Violation of Protective Order
When a court in Texas issues a protective order (also referred to as a restraining order or protection order) against an alleged offender following allegations of family violence, the person subject to the order usually has to abide by a number of restrictions—regardless of whether the individual agrees with the conclusions drawn by the judge issuing the order. If an alleged offender (referred to in the court order as the respondent) violates any specified term of a protective order, that person can face criminal charges.
Many alleged protective order violations are purely technical and rarely involved any kind of criminal intent, such as accidentally calling an alleged victim (referred to in the court order as the petitioner) or responding to texts, emails, or other electronic messages that were sent be alleged victims, children, or other parties the alleged offender is prohibited from contacting. Regardless of the basis for the alleged violation, it is important to understand that courts in Texas take these types of allegations very seriously as alleged offenders are viewed as having defied a judge’s specific court order.
Attorney for Protective Order Violations in Fort Worth, TX
Were you recently arrested for allegedly violating the terms of a restraining order in the DFW area? Do not try to explain your actions to police without legal representation. Contact Townsend, Gebhardt & Eppes, PLLC as soon as possible.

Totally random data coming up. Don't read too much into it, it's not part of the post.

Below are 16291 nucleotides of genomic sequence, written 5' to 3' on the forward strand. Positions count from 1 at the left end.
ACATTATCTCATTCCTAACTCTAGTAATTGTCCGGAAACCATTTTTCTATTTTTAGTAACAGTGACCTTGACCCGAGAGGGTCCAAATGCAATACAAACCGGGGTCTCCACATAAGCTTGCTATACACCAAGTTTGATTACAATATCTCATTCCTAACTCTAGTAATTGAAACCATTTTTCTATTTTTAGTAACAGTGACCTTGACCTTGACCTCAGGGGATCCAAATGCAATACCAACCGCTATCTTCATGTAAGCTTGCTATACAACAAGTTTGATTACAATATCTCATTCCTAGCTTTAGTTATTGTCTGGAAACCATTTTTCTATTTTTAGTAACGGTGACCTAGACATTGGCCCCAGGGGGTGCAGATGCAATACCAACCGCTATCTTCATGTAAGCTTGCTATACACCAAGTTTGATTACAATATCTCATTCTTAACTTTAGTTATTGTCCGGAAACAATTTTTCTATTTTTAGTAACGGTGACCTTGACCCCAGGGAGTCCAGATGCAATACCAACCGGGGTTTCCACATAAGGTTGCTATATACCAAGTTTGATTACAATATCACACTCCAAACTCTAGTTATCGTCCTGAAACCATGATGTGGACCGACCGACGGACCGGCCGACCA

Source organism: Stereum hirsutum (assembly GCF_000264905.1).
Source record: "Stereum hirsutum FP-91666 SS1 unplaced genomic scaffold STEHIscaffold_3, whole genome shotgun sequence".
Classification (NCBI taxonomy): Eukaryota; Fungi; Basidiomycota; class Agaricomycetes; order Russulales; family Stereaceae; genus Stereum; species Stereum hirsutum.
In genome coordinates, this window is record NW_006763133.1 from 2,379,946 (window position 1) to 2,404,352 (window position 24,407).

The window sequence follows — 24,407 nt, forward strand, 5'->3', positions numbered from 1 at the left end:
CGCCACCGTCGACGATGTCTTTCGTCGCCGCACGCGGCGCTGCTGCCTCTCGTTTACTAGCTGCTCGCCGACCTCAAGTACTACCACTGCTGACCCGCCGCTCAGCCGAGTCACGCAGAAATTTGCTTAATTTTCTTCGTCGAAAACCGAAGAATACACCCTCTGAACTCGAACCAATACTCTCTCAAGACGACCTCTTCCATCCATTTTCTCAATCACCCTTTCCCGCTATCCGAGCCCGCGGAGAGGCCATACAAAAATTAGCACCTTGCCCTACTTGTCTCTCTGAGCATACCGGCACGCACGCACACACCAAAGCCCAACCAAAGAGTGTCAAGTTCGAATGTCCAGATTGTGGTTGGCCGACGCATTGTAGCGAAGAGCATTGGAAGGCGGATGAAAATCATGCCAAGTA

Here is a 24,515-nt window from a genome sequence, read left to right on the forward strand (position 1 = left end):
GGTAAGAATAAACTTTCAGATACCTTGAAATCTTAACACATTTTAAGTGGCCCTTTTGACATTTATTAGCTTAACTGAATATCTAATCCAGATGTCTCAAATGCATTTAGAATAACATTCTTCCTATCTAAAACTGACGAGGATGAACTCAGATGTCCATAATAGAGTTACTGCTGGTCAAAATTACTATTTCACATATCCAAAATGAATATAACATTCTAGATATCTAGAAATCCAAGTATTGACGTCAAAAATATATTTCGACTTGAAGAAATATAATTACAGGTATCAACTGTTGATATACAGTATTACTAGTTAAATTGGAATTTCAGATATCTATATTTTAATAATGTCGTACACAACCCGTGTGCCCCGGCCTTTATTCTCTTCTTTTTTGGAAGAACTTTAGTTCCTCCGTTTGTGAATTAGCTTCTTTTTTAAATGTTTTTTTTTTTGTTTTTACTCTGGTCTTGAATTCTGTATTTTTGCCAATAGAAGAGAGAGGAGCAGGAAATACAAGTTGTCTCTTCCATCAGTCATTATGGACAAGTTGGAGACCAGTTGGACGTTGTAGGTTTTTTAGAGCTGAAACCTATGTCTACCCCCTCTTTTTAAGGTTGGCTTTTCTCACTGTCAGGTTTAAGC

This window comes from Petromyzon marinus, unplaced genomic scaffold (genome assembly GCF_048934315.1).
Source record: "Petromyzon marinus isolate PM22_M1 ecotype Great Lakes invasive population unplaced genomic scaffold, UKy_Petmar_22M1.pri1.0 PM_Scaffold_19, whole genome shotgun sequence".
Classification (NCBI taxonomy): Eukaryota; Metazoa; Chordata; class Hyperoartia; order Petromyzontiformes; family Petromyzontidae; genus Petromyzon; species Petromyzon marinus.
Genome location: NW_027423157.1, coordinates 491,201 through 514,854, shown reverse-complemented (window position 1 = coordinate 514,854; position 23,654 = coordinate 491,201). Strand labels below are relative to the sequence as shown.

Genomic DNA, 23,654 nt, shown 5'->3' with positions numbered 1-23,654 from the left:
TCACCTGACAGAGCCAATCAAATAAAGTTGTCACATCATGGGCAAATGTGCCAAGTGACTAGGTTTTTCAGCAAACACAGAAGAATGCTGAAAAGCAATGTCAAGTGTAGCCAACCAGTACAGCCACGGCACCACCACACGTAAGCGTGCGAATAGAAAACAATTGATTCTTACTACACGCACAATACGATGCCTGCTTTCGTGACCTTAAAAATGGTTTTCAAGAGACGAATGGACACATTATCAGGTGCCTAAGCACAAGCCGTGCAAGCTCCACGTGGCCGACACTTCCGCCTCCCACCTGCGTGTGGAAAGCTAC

Andrea Townsend, Steven Gebhardt, and Brian Eppes are experienced criminal defense lawyers in Fort Worth who aggressively defend clients accused of family violence offenses in communities throughout Tarrant County, Parker County, and Johnson County, including Arlington, Cleburne, Fort Worth, Weatherford, and many others. Call 817-502-3600 today to have our attorneys review your case and answer all of your legal questions during a free initial consultation.
Overview of Violations of Protective Orders in Tarrant County
- How can a person be charged with violating a protective order?
- What are the consequences of protective order violations?
- Where can I learn more about violations of protective orders in Fort Worth?
The specific restrictions placed on a person by a protection order vary from case to case. Thus, actions that constitute violations of such court orders also depend on the requirements of each restraining order.
An alleged offender can generally be charged with violating a court order under Texas Penal Code § 25.07 if that person knowingly or intentionally:
- Commits family violence or an act in furtherance of a trafficking of persons, sexual assault, aggravated sexual assault, or stalking offense;
- Communicates either directly with a protected individual or a member of the family or household in a threatening or harassing manner, a threat through any person to a protected individual or a member of the family or household, or in any manner with the protected individual or a member of the family or household except through that person's attorney or a person appointed by the court, if the violation is of a protective order and the order prohibits any communication with a protected individual or a member of the family or household;
- Goes to or near any of the following places as specifically described in the order, including the residence or place of employment or business of a protected individual or a member of the family or household, or any child care facility, residence, or school where a child protected by the order or condition of bond normally resides or attends;